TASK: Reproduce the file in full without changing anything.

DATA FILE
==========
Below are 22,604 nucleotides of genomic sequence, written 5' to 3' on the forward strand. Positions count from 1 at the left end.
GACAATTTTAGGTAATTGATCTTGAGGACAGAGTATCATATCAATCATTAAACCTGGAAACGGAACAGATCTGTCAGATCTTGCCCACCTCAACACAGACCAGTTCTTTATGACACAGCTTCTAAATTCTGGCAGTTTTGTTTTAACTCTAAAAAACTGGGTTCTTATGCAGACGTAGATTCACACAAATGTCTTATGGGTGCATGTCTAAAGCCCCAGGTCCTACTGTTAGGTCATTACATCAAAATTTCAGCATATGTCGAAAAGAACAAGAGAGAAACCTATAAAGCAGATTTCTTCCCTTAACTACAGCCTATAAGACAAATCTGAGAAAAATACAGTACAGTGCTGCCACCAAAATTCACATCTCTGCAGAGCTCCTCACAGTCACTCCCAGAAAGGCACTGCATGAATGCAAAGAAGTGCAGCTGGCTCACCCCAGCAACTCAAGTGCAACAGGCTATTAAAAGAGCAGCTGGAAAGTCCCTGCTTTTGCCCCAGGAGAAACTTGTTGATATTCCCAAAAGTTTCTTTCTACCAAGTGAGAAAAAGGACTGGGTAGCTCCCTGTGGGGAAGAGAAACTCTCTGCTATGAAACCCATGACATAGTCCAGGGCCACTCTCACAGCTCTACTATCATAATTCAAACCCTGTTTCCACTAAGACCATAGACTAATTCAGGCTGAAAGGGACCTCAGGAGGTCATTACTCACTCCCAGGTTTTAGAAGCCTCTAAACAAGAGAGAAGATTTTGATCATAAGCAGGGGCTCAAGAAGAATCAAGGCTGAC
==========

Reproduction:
Below are 22,604 nucleotides of genomic sequence, written 5' to 3' on the forward strand. Positions count from 1 at the left end.
GACAATTTTAGGTAATTGATCTTGAGGACAGAGTATCATATCAATCATTAAACCTGGAAACGGAACAGATCTGTCAGATCTTGCCCACCTCAACACAGACCAGTTCTTTATGACACAGCTTCTAAATTCTGGCAGTTTTGTTTTAACTCTAAAAAACTGGGTTCTTATGCAGACGTAGATTCACACAAATGTCTTATGGGTGCATGTCTAAAGCCCCAGGTCCTACTGTTAGGTCATTACATCAAAATTTCAGCATATGTCGAAAAGAACAAGAGAGAAACCTATAAAGCAGATTTCTTCCCTTAACTACAGCCTATAAGACAAATCTGAGAAAAATACAGTACAGTGCTGCCACCAAAATTCACATCTCTGCAGAGCTCCTCACAGTCACTCCCAGAAAGGCACTGCATGAATGCAAAGAAGTGCAGCTGGCTCACCCCAGCAACTCAAGTGCAACAGGCTATTAAAAGAGCAGCTGGAAAGTCCCTGCTTTTGCCCCAGGAGAAACTTGTTGATATTCCCAAAAGTTTCTTTCTACCAAGTGAGAAAAAGGACTGGGTAGCTCCCTGTGGGGAAGAGAAACTCTCTGCTATGAAACCCATGACATAGTCCAGGGCCACTCTCACAGCTCTACTATCATAATTCAAACCCTGTTTCCACTAAGACCATAGACTAATTCAGGCTGAAAGGGACCTCAGGAGGTCATTACTCACTCCCAGGTTTTAGAAGCCTCTAAACAAGAGAGAAGATTTTGATCATAAGCAGGGGCTCAAGAAGAATCAAGGCTGAC